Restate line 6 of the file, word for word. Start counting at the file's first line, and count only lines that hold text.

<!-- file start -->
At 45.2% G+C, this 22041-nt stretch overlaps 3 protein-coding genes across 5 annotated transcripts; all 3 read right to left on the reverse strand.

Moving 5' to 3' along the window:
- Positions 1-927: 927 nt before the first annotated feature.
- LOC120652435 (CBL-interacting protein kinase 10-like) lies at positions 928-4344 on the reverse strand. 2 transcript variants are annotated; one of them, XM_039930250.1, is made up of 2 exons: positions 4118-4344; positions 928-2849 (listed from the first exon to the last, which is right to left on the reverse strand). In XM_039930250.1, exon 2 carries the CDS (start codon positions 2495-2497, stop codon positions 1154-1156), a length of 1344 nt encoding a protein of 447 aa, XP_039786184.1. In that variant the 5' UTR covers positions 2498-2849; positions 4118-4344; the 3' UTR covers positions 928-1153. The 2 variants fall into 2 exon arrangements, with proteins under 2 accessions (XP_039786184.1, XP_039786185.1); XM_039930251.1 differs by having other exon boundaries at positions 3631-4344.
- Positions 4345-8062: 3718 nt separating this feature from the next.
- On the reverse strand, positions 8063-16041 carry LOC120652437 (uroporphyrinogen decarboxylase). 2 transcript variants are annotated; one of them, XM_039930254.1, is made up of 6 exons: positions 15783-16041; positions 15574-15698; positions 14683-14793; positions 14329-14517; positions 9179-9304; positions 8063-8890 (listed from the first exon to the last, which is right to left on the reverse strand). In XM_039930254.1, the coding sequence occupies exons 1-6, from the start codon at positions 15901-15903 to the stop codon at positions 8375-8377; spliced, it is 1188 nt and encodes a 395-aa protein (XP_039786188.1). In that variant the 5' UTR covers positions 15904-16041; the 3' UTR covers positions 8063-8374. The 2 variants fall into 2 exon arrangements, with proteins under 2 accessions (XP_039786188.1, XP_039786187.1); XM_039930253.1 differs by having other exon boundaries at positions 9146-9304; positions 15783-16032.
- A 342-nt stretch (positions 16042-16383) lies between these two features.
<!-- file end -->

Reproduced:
- On the reverse strand, positions 8063-16041 carry LOC120652437 (uroporphyrinogen decarboxylase). 2 transcript variants are annotated; one of them, XM_039930254.1, is made up of 6 exons: positions 15783-16041; positions 15574-15698; positions 14683-14793; positions 14329-14517; positions 9179-9304; positions 8063-8890 (listed from the first exon to the last, which is right to left on the reverse strand). In XM_039930254.1, the coding sequence occupies exons 1-6, from the start codon at positions 15901-15903 to the stop codon at positions 8375-8377; spliced, it is 1188 nt and encodes a 395-aa protein (XP_039786188.1). In that variant the 5' UTR covers positions 15904-16041; the 3' UTR covers positions 8063-8374. The 2 variants fall into 2 exon arrangements, with proteins under 2 accessions (XP_039786188.1, XP_039786187.1); XM_039930253.1 differs by having other exon boundaries at positions 9146-9304; positions 15783-16032.